Toyota have come up with a new derivative for the Corolla. A crossover aptly named Cross. An honest car from the beginning.
This is a first. The name Corolla on the back of an SUV, or a crossover or something. I am not sure anymore. Anyway, in the back of a high-riding vehicle. Corolla has always been a hatchback or a saloon, depending on the market, then it developed into a station wagon as well and now it also means an SUV.
It seems to make sense. The Yaris Cross is easy to understand as the small crossover in the Yaris family and so the same happens now with the Corolla range.
The Corolla Cross is, therefore, a C-Segment SUV that gets thrown into the mix of a ferociously competitive segment and has to play by its strengths to stand out among the crowd.
For Toyota, it is quite an important model in Europe as the smaller C-HR is bought mostly for its aesthetic qualities and not for being the most practical car ever made, whereas the bigger RAV4 is, well, already a bit too expensive for the average family income.
The Corolla Cross sits right in the middle of the two and the Japanese constructor is so sure about its positioning, it gave it only one powertrain option, at least on our shores.
As you would expect from Toyota, it’s a hybrid solution: a four-cylinder petrol engine with 2000cc and 152 horsepower and an electric motor that adds another 113 horsepower (83kW), although, when combined, total output is ‘only’ 197 Japanese ponies. The battery is located under the rear seats for optimal weight distribution.
This is Toyota’s fifth-generation hybrid system and while it is basically the same, the integration between both means of propulsion is now nearly perfect. The Corolla Cross shifts between petrol-powered and battery-powered with incredible smoothness, all the time managing when and how to charge the battery and when to deploy it for power. As there is no plug-in option, the car is self-sufficient in the search for optimal efficiency.
This translates into a very calm and peaceful driving experience. Obviously, there are no sporting pretensions whatsoever, the Corolla offering great comfort and impressive refinement instead.
Nobody is going to buy this car because it’s a hoot to drive. Petrolheads will not be dreaming about taking this Corolla on an early Sunday drive through a twisty back road and it will, I am 100% sure, not be a future classic with a cult following in two decades’ time. And nor should it be.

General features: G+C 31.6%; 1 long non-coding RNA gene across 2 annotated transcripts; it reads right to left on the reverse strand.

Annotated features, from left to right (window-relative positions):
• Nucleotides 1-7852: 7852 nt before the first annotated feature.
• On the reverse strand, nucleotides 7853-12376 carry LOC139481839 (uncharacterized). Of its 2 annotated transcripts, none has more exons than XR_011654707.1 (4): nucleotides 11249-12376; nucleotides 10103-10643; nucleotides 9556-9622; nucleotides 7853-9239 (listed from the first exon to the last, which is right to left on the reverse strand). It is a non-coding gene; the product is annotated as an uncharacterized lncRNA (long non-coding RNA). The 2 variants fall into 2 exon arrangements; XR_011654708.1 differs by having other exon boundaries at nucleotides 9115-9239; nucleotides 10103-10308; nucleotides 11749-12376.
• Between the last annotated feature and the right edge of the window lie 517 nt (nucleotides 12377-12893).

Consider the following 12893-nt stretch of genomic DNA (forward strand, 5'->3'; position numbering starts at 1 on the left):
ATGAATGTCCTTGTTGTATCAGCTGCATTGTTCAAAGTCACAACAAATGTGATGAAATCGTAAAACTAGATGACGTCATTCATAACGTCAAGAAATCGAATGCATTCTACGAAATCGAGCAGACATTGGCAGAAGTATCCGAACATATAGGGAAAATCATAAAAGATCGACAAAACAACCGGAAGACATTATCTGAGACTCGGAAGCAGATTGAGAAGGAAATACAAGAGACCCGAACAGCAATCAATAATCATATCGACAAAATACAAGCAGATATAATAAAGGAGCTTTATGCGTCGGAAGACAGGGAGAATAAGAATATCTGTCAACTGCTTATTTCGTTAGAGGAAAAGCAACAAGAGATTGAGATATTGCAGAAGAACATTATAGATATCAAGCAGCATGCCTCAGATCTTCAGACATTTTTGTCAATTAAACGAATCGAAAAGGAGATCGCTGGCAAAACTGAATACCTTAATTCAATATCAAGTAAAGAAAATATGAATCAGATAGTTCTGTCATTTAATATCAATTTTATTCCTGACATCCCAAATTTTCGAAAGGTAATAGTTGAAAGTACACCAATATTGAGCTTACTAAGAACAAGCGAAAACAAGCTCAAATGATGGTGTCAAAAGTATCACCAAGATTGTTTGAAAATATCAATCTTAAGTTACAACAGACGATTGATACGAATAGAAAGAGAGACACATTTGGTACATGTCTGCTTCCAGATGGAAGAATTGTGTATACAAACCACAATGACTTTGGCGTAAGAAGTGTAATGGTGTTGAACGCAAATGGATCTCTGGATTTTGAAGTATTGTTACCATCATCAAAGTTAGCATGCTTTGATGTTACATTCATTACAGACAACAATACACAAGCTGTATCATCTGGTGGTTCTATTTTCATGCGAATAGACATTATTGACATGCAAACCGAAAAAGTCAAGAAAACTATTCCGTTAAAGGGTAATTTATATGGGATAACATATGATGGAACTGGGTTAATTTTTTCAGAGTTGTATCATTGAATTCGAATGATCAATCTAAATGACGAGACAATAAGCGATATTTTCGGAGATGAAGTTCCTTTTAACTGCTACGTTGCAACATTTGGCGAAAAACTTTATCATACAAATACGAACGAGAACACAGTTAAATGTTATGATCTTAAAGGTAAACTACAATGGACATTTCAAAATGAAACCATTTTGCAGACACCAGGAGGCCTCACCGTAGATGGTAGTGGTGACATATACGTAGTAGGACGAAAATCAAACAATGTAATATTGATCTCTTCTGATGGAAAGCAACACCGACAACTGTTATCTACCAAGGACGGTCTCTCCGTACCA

This is a car for the present, built to answer questions that are being raised at this moment in time and it absolutely nails them.
When I collected the car from Toyota, it showed an average of 4.6 litres/100km, which meant someone had totally maximised its hybrid capabilities, validating the concept and, to me at least, demonstrating this makes quite a lot more sense than a fully electric car.
I drove the Toyota for almost a week and never achieved that number. But around town, I was averaging 4.8 and at the end of my test, which included at least 50% of motorway driving, it still managed 5.9 litres/100km – an incredible number for such a big car.
The cabin is the same as you will find in the other Corolla models, with a focus on build quality rather than rubbery smooth materials.
Like most Toyotas, it feels like it would survive nuclear Armageddon and, in 10 years’ time, it will look exactly the way it did when it left the showroom. I have to say I felt the napa-leather on the seats a level above the last Toyota I drove, which I really liked, and the infotainment system was also miles better, with more modern graphics and a lot more intuitive.
From time to time, even when I was not making use of the navigation system, the car would tell me, in a very soothing lady’s voice, that there was slow traffic ahead. Because it got it right the first time, I believed it and it saved me from at least two other complicated heavy-traffic situations where I would have lost quite some time just sitting there in a jam. Thanks CC.
The 2.0 litre engine is a treat for our tax overlords, hence why the Corolla Cross starts at €38,190, a not insignificant amount of money. The Luxury version I tested is €43,490 – but it does come with every little equipment item you can think of. A Bentley does not have more kit than this.
At the end of the day, it’s only the price that I see as an obstacle to this car going head-to-head with the (commercially) mighty Peugeot 3008 and Nissan Qashqai. And it isn’t even Toyota’s fault. It’s this appetite our government has for taxes, taxes and more taxes.
Still, a worthy addition to the segment and proof Toyota might be alone in thinking cars are built to last forever, at least among mainstream manufacturers.
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